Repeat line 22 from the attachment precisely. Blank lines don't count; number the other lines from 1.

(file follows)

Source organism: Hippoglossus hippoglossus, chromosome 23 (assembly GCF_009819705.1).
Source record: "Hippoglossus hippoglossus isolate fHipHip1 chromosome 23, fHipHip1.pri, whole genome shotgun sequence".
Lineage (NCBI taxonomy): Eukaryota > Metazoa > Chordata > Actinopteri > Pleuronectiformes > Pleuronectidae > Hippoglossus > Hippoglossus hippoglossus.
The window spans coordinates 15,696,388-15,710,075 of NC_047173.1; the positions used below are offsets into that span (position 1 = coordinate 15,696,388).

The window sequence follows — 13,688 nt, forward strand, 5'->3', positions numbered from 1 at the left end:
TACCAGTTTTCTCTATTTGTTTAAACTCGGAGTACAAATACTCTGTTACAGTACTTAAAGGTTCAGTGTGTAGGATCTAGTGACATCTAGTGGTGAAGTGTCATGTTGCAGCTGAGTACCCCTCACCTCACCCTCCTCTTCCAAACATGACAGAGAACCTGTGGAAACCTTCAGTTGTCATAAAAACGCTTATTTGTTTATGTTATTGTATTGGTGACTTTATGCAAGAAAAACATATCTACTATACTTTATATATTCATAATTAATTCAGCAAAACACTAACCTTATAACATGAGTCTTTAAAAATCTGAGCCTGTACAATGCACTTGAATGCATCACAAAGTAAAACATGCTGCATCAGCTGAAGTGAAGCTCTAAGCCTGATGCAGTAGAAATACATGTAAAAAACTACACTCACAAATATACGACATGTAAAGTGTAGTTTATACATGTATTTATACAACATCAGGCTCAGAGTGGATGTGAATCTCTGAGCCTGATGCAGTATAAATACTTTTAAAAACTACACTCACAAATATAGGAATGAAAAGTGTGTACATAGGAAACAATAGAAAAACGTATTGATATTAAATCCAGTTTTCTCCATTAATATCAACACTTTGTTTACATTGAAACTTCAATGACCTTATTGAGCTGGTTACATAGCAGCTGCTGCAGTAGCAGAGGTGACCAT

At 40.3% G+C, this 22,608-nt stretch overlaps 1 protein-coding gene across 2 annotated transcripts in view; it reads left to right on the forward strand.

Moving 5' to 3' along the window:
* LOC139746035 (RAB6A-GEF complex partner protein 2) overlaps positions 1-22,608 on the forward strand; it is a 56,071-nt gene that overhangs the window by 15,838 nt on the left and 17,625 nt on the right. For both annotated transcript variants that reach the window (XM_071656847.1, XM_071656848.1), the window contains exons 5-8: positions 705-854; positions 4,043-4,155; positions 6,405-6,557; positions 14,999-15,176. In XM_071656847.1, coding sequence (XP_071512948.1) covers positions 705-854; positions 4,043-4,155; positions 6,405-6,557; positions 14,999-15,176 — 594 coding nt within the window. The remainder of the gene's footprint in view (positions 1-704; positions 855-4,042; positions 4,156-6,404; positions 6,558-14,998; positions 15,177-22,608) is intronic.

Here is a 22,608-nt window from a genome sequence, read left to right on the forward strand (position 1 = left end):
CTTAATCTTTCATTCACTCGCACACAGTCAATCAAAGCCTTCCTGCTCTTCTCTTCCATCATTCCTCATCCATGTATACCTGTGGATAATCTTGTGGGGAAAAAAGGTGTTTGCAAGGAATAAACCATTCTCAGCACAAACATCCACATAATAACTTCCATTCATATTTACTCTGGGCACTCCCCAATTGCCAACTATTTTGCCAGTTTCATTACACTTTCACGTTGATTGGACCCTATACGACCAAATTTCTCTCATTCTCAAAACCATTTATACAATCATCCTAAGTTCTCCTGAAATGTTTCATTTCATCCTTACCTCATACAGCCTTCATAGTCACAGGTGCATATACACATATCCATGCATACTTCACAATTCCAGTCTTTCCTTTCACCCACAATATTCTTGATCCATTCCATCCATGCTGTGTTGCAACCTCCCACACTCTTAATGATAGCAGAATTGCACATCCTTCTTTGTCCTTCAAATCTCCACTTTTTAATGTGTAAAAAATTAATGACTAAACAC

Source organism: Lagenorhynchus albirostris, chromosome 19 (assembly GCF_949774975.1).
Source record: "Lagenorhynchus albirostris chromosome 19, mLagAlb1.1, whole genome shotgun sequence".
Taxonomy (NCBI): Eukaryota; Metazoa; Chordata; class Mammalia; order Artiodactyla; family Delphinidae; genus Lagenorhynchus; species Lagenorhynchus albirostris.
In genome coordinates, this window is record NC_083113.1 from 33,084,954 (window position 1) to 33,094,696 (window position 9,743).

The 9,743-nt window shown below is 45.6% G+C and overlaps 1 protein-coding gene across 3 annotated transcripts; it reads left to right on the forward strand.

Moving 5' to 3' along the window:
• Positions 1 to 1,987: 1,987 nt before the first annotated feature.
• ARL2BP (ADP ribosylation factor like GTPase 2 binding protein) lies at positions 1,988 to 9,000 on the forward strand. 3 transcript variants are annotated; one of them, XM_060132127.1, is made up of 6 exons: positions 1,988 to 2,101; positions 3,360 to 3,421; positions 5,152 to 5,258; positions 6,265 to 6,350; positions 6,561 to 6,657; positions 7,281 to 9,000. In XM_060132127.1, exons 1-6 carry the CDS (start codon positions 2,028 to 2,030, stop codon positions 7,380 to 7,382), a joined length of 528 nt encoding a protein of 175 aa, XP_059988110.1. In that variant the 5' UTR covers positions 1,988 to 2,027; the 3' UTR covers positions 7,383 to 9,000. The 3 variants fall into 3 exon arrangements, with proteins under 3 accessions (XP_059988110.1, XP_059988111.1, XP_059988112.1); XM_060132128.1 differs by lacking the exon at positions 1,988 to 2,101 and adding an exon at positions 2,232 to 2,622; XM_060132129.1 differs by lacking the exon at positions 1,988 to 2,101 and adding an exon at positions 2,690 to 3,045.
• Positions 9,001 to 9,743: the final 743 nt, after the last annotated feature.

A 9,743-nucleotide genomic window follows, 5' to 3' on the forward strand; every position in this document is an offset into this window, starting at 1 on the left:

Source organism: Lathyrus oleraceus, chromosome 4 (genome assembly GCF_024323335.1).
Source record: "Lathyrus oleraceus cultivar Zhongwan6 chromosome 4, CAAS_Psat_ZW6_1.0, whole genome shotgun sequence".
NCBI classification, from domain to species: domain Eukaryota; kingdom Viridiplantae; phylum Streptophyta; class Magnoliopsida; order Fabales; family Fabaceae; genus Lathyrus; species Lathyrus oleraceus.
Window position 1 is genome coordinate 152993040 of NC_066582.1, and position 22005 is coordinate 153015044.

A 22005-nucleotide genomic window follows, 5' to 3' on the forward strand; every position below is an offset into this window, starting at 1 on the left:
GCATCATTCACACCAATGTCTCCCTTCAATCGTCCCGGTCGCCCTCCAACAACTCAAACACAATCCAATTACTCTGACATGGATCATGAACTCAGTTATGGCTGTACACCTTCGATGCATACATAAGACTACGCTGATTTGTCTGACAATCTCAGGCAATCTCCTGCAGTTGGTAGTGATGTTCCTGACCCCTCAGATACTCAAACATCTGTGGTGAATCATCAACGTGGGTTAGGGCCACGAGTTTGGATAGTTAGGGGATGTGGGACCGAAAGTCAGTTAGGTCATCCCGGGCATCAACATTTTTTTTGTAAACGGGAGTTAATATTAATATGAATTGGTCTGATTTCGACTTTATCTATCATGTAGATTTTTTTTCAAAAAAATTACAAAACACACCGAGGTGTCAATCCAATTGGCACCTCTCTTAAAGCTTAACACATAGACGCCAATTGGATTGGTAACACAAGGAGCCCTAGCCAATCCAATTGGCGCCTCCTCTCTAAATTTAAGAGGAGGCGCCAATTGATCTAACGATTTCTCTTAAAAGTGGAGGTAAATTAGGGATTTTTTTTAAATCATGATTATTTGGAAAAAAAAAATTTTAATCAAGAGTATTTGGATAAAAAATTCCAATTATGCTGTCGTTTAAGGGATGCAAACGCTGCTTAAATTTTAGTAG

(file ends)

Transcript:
Source organism: Lathyrus oleraceus, chromosome 4 (genome assembly GCF_024323335.1).